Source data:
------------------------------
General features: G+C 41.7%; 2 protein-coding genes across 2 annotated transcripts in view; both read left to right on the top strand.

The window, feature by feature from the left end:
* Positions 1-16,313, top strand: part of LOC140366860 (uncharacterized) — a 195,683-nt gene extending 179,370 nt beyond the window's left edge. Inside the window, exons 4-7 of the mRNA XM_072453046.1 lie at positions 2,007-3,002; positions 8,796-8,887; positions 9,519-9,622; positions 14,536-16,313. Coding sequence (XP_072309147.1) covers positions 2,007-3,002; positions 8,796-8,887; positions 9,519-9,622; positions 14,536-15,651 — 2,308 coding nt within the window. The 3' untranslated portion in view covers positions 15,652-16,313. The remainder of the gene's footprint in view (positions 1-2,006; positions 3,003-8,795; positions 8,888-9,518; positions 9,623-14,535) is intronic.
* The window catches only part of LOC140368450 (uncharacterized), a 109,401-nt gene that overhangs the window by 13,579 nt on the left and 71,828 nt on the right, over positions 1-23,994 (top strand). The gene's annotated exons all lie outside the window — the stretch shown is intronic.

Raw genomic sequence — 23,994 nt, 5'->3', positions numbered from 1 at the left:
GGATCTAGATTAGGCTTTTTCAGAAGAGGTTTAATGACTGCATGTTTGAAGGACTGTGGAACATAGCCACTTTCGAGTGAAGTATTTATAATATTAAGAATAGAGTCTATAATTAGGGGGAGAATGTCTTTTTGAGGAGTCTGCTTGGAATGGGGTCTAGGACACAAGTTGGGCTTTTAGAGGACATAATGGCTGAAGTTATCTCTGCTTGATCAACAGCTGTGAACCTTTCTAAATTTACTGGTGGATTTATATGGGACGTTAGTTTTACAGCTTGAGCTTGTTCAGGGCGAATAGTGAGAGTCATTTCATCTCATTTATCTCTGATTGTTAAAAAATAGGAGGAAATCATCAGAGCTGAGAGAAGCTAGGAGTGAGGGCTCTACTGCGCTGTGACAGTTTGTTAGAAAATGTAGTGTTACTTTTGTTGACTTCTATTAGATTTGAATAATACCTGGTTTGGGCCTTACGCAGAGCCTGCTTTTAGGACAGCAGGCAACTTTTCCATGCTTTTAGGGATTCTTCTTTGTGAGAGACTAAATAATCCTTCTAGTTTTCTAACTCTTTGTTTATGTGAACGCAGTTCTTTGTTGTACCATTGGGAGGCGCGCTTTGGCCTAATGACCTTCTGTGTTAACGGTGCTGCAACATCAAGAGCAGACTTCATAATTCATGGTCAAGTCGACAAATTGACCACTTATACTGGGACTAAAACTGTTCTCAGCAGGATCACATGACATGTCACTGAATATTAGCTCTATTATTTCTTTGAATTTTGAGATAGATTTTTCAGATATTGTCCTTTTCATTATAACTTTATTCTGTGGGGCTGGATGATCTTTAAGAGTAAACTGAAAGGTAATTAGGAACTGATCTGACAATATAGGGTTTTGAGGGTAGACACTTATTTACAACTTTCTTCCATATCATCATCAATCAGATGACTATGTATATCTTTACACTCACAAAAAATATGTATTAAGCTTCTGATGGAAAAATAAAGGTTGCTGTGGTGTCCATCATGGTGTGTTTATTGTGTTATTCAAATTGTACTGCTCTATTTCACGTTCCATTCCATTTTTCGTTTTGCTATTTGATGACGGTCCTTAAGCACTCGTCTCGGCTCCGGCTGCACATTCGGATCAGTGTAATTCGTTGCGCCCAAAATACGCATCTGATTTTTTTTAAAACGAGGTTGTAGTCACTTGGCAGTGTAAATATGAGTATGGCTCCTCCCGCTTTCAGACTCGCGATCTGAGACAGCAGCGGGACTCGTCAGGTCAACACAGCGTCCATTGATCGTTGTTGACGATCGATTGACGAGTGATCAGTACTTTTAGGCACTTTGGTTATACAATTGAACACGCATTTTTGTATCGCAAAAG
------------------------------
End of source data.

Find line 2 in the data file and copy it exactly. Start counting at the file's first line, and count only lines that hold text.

The window, feature by feature from the left end: